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Fortress Europe: Dispatches from a Gated Continentby Matthew Carr
Synopses & Reviews
On the militarized Turkish-Greek border, Afghan migrants brave minefields to cross into Europe—only to be summarily ejected by Greek border guards. At Ceuta and Melilla, Spanish enclaves in North Africa, migrants are turned back with razor wire and live ammunition. Deportees from the U.K. and France have died of "positional asphyxia" on deportation flights, strapped to chairs, their mouths sealed with tape. In a brilliant and shocking account, Fortress Europe tells the story of how the worlds most affluent region—and historys greatest experiment with globalization—has become an immigration war zone, where tens of thousands have died in a human rights crisis that has gone largely unnoticed by the U.S. media.
Journalist Matthew Carr brings to life these remarkable human dramas, based on extensive interviews and firsthand reporting from the hot zones of Europes immigration battles. Speaking with key European policy makers, police, soldiers on the front lines, immigrant rights activists, and an astonishing range of migrants themselves, Carr offers a lucid account both of the broad issues at stake in the crisis and its exorbitant human costs.
"In this exposÃ© of European immigration policy and its devastating effects, British journalist Carr (Blood and Faith: The Purging of Muslim Spain) investigates the 'contradictory character' of the 1985 Schengen Agreement, which opened borders between 25 European states with the idealistic aim of transforming the European Union into a common 'Ã¢Â€Â˜area of freedom, security, and justice.'' However, according to Carr, Schengen required countries on the outer edge to seal their borders against unwanted visitors and enforce the E.U.'s immigration restrictions to address concerns about national security. The grimly ironic result for undocumented immigrants, refugees, and victims of human trafficking has been people 'drowning in the Mediterranean, shot trying to cross border fences, mutilating themselves in detention centers, or reduced to destitution.' Carr travels to remote borderlands of Poland, Spain, Greece, and Malta; Schengen-bordering countries like Turkey and Morocco that collaborate in enforcement; and the heart of western Europe and Britain to meet immigrants stuck in remote detention centers or 'living rough' on city streets for years, as well as temporary workers and sex slaves abused by their handlers and abandoned by governments. But Carr also depicts ordinary Europeans who have gone to great lengths to help these stranded travelers. This disturbing but hopeful book humanizes the face of 21st-century immigration. Agent: George Lucas, Inkwell Management. (Sept.)" Publishers Weekly Copyright PWxyz, LLC. All rights reserved.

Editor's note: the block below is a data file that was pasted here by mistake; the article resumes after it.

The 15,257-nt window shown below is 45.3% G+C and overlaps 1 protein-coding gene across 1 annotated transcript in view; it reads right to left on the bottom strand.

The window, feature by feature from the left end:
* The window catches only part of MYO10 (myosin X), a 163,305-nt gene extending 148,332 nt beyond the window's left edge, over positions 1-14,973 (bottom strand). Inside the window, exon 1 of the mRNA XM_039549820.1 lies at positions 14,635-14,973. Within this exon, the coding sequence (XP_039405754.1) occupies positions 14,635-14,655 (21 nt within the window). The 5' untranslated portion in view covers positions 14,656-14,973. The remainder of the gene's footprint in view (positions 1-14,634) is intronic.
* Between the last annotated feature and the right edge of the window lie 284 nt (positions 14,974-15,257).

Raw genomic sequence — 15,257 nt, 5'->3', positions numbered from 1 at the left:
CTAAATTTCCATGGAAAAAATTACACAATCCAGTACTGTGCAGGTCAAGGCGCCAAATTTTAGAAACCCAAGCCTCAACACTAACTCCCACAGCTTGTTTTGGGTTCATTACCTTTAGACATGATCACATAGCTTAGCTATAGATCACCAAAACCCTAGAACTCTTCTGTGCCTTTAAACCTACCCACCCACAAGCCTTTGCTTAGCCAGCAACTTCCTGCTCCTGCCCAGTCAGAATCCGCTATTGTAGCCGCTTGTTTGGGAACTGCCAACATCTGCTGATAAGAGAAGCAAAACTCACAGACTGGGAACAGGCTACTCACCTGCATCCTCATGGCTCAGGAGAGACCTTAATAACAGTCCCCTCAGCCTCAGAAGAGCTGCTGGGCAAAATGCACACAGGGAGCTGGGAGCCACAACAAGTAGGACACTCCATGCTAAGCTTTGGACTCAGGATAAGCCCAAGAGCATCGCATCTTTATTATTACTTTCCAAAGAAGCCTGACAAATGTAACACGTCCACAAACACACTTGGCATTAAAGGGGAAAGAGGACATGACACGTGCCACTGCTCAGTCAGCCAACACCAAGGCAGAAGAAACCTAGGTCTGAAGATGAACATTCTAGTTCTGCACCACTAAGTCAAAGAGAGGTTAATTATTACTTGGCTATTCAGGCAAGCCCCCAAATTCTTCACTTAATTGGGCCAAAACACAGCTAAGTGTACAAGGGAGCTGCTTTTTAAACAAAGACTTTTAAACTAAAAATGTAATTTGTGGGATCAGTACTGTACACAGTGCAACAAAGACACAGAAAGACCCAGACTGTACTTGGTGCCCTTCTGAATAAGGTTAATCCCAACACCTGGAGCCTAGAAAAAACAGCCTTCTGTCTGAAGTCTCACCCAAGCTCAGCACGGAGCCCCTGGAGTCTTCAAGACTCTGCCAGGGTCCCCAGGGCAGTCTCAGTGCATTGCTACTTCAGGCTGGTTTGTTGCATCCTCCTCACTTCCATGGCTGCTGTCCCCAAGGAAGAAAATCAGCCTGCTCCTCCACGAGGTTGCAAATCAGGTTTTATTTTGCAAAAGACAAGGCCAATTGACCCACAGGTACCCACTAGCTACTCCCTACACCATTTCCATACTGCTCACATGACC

In the autumn of 1989, jubilant crowds hacked through the Berlin Wall as the world watched. Politicians and economists declared such barriers obsolete, hailing a euphoric era of global capitalism—of the seamless exchange of goods, capital, and ideas across national borders. The new world was to be a flat one. In Heavy Traffic, prize-winning journalist Matthew Carr probes the dark story of migration and shows that in an age in which we were ostensibly going to transcend borders, billions are being spent to keep unauthorized immigrants, from economic migrants to refugees and asylum-seekers, from entering richer European nations. Most of these migrants come from less-developed countries; many are poor or darker-skinned or both.
More than two decades later after the fall of the Berlin Wall, many barriers to the movement of goods and capital have been dismantled and traditional concepts of national sovereignty upended. Yet todays Europe, journalist Matthew Carr argues, is defined by a proliferation of quasi-militarized borders—along the EUs Eastern frontier and in the waters of the Mediterranean, Adriatic, and Aegean. These “hard” borders are not intended to deter military threats. Theirs are stories of inhumanity, prejudice, and often appalling tragedy, but also of tenacity and hope. And increasingly, they have become the main objects of the Wests unprecedented defenses.
This book is an examination of these borders and their impact on those who have been excluded and the societies that try to keep them out. Carr visits detention centres in Malta and Lampedusa; the caged cities of Ceuta and Melilla; Moldova, the poorest country in Europe and the center of female trafficking; and the farms of southern Italy, where thousands of undocumented migrants work without papers in hellish conditions. Combining reportage, history, and insightful comparative passages on the parallel crises in the United States and Australia, Carrs critique is a must-read for any American concerned with the tragedy currently being played out at our own doorstep.
About the Author
Matthew Carr is a writer, broadcaster, journalist, and the author of Blood and Faith: The Purging of Muslim Spain (a New York Times Editors Choice), The Infernal Machine: A History of Terrorism, and the acclaimed memoir My Fathers House. He lives in Derbyshire, England.
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